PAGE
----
House Republicans respond to governor’s State of the House speech

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Gov. John Carney delivered his annual State of the State Address to a joint session of the General Assembly on Thursday afternoon, broadly outlining his administration’s accomplishments and providing a peek at its goals for 2020.

The governor briefly re-capped proposals he made earlier this week which seek to dedicate a combined $100 million in one-time spending in the upcoming FY 2021 capital budget. Half the total would be dedicated to water improvement projects statewide, with the remaining $50 million targeted to build a new school in Wilmington and conduct major renovations to two others. All three schools are in the Christina School District.

State House Minority Leader Danny Short, R-Seaford said the latter proposal, while well-intentioned, is likely to generate a lot of questions. He said other school district officials want to know if the school spending will require a local contribution by Christina and, if so, if a referendum will be needed to finance the projects.

Rep. Short took issue with a separate aspect of the governor’s remarks in which he called for support of pending legislation to ban firearms’ magazines capable of holding more than 15 rounds of ammunition. “We need to focus on folks that are using guns for committing crimes,” Rep. Short said, adding that prosecutors need to stop using gun- related offenses as chips to be discarded during the plea bargain process.

The governor’s speech also cited the state’s continuing work to expand high-speed internet access to rural Delaware. State House Minority Whip Tim Dukes, whose Laurel-are district is largely bucolic, said he has been pleased by the initiative. “I wish it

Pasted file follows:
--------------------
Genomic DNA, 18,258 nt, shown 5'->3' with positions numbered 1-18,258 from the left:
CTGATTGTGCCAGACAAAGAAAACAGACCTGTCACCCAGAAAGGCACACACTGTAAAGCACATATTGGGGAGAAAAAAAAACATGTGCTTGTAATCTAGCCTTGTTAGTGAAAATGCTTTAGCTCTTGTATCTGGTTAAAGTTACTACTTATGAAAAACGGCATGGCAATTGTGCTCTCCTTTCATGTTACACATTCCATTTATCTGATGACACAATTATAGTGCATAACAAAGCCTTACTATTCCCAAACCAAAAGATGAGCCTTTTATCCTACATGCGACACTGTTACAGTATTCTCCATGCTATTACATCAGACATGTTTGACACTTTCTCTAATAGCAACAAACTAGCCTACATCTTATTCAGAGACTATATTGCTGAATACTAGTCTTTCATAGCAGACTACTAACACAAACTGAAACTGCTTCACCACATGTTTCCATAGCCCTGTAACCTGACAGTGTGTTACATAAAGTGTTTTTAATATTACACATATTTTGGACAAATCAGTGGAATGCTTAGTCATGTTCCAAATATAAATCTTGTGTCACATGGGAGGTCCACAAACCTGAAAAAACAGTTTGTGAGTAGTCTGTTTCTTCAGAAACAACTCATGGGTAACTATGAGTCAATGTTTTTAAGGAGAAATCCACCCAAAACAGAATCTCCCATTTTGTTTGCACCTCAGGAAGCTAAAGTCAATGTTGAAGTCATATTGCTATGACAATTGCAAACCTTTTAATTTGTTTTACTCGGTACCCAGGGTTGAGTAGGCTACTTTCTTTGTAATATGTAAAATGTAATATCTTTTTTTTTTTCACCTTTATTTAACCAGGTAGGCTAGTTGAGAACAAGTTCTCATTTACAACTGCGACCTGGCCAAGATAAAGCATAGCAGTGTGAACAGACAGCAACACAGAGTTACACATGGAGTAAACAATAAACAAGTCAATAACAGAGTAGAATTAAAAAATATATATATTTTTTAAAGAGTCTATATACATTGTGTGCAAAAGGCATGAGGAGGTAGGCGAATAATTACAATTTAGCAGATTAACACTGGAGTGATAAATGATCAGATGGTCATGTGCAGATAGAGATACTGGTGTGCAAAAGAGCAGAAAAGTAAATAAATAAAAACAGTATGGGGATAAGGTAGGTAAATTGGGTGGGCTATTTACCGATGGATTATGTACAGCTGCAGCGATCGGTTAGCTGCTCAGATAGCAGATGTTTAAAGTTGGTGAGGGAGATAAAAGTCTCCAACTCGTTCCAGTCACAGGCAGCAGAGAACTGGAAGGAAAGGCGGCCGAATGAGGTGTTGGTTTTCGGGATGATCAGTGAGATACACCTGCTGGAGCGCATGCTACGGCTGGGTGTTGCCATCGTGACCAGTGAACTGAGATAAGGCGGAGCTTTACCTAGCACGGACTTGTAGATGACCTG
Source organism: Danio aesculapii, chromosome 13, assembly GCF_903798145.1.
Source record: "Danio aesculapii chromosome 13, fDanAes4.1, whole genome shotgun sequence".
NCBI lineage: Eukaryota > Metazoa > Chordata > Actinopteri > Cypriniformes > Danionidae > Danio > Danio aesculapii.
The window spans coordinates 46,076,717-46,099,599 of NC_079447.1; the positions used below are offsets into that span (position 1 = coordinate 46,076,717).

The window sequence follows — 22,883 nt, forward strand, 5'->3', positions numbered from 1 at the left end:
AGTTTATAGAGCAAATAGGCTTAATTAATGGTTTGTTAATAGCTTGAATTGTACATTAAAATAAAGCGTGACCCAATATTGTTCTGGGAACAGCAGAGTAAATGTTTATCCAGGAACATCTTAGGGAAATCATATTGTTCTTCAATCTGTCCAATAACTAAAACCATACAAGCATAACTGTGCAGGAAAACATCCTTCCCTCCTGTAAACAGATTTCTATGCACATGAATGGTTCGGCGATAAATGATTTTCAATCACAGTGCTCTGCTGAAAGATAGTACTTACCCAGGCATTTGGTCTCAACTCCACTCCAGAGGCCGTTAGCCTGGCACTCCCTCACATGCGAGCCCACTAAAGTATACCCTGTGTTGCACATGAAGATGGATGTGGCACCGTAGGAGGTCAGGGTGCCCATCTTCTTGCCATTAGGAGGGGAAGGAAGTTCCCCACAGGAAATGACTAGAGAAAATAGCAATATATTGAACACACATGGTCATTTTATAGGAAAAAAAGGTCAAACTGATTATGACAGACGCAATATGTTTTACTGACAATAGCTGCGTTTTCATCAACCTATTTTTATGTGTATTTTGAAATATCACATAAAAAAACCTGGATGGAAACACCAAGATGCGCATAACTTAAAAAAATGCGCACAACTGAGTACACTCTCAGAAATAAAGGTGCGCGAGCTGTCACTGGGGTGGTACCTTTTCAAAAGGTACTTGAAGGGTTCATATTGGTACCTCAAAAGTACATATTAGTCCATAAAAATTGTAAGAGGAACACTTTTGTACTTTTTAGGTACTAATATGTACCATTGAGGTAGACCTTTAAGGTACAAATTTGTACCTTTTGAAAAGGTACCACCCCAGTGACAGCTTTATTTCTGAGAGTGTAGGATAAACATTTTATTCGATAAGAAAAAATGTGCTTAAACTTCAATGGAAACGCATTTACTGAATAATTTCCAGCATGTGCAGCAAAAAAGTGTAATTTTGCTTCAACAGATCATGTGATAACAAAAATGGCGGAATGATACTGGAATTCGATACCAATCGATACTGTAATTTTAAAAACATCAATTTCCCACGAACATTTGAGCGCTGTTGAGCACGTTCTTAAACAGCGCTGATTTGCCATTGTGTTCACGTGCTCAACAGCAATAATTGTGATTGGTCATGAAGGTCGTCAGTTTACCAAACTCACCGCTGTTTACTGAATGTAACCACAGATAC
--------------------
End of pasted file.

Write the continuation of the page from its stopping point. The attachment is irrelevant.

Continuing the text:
had been a little quicker, but I’m glad broadband connections are coming to lower and western Sussex and that they’ll provide new opportunities for
our residents.”

However, Rep. Dukes said he was a little disappointed the governor did not use his State of the State to emphasize the needs of the small business community. While the governor noted that Delaware small businesses are “the engine of our economic growth,” he did not highlight any new initiatives to help such enterprises succeed, other than an expansion of the EDGE grant program.

“We’ve got to do more things for small business,” Rep. Dukes said. “We should be doing what we can, like provide tax incentives, to create an atmosphere that encourages small businesses to grow.”

The governor teased one new initiative in his speech, saying his administration would propose $50 million in capital investments to “further strengthen our economic infrastructure.”

The latest state revenue estimates on which the governor’s budget will be based show a $200 million surplus. Three new proposals the governor referenced this week — the water fund, Wilmington school spending, and economic infrastructure — total a combined $150 million.

Some of the missing details will be provided on Thursday when Gov. Carney unveils his proposed state operating budget and capital budget at an announcement scheduled for the Delaware Public Archives.

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